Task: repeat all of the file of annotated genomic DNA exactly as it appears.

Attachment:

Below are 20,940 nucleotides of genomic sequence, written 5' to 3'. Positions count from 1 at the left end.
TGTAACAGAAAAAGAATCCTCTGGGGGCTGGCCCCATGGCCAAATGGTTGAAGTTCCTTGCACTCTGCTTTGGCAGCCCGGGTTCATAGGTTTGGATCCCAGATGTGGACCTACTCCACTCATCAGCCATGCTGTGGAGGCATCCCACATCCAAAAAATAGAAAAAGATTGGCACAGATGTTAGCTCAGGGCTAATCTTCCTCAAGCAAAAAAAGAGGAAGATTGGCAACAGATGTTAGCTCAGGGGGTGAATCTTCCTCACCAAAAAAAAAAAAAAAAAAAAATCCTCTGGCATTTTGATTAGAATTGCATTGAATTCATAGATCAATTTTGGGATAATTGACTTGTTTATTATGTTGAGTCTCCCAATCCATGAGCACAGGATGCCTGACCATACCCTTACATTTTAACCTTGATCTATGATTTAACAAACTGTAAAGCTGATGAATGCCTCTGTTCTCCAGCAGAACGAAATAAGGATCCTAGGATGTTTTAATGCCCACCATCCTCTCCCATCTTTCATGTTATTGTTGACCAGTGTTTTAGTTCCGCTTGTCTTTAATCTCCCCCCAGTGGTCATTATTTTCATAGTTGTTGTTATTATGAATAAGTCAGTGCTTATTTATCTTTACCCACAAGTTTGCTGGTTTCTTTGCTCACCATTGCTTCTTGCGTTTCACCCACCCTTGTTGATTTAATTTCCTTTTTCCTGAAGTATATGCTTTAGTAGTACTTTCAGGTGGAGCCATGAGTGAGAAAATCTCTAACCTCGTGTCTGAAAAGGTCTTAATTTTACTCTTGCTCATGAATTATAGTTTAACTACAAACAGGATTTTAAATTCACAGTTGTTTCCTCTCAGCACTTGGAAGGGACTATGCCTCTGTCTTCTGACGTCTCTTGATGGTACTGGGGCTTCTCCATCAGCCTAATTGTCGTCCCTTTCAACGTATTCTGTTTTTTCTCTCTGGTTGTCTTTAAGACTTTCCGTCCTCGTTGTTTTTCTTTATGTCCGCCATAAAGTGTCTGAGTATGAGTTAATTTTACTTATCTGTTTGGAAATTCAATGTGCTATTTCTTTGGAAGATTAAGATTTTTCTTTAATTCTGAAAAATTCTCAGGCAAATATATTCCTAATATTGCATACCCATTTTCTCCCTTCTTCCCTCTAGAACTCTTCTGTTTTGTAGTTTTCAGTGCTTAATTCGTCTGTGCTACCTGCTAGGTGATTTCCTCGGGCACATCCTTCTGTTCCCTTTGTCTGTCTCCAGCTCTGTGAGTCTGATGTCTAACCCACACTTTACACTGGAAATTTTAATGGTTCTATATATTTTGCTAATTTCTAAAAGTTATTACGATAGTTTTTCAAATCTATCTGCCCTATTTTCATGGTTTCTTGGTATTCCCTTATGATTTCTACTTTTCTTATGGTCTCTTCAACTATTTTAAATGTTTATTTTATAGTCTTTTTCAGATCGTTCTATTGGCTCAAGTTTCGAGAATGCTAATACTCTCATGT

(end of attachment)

Below are 20,940 nucleotides of genomic sequence, written 5' to 3'. Positions count from 1 at the left end.
TGTAACAGAAAAAGAATCCTCTGGGGGCTGGCCCCATGGCCAAATGGTTGAAGTTCCTTGCACTCTGCTTTGGCAGCCCGGGTTCATAGGTTTGGATCCCAGATGTGGACCTACTCCACTCATCAGCCATGCTGTGGAGGCATCCCACATCCAAAAAATAGAAAAAGATTGGCACAGATGTTAGCTCAGGGCTAATCTTCCTCAAGCAAAAAAAGAGGAAGATTGGCAACAGATGTTAGCTCAGGGGGTGAATCTTCCTCACCAAAAAAAAAAAAAAAAAAAAATCCTCTGGCATTTTGATTAGAATTGCATTGAATTCATAGATCAATTTTGGGATAATTGACTTGTTTATTATGTTGAGTCTCCCAATCCATGAGCACAGGATGCCTGACCATACCCTTACATTTTAACCTTGATCTATGATTTAACAAACTGTAAAGCTGATGAATGCCTCTGTTCTCCAGCAGAACGAAATAAGGATCCTAGGATGTTTTAATGCCCACCATCCTCTCCCATCTTTCATGTTATTGTTGACCAGTGTTTTAGTTCCGCTTGTCTTTAATCTCCCCCCAGTGGTCATTATTTTCATAGTTGTTGTTATTATGAATAAGTCAGTGCTTATTTATCTTTACCCACAAGTTTGCTGGTTTCTTTGCTCACCATTGCTTCTTGCGTTTCACCCACCCTTGTTGATTTAATTTCCTTTTTCCTGAAGTATATGCTTTAGTAGTACTTTCAGGTGGAGCCATGAGTGAGAAAATCTCTAACCTCGTGTCTGAAAAGGTCTTAATTTTACTCTTGCTCATGAATTATAGTTTAACTACAAACAGGATTTTAAATTCACAGTTGTTTCCTCTCAGCACTTGGAAGGGACTATGCCTCTGTCTTCTGACGTCTCTTGATGGTACTGGGGCTTCTCCATCAGCCTAATTGTCGTCCCTTTCAACGTATTCTGTTTTTTCTCTCTGGTTGTCTTTAAGACTTTCCGTCCTCGTTGTTTTTCTTTATGTCCGCCATAAAGTGTCTGAGTATGAGTTAATTTTACTTATCTGTTTGGAAATTCAATGTGCTATTTCTTTGGAAGATTAAGATTTTTCTTTAATTCTGAAAAATTCTCAGGCAAATATATTCCTAATATTGCATACCCATTTTCTCCCTTCTTCCCTCTAGAACTCTTCTGTTTTGTAGTTTTCAGTGCTTAATTCGTCTGTGCTACCTGCTAGGTGATTTCCTCGGGCACATCCTTCTGTTCCCTTTGTCTGTCTCCAGCTCTGTGAGTCTGATGTCTAACCCACACTTTACACTGGAAATTTTAATGGTTCTATATATTTTGCTAATTTCTAAAAGTTATTACGATAGTTTTTCAAATCTATCTGCCCTATTTTCATGGTTTCTTGGTATTCCCTTATGATTTCTACTTTTCTTATGGTCTCTTCAACTATTTTAAATGTTTATTTTATAGTCTTTTTCAGATCGTTCTATTGGCTCAAGTTTCGAGAATGCTAATACTCTCATGT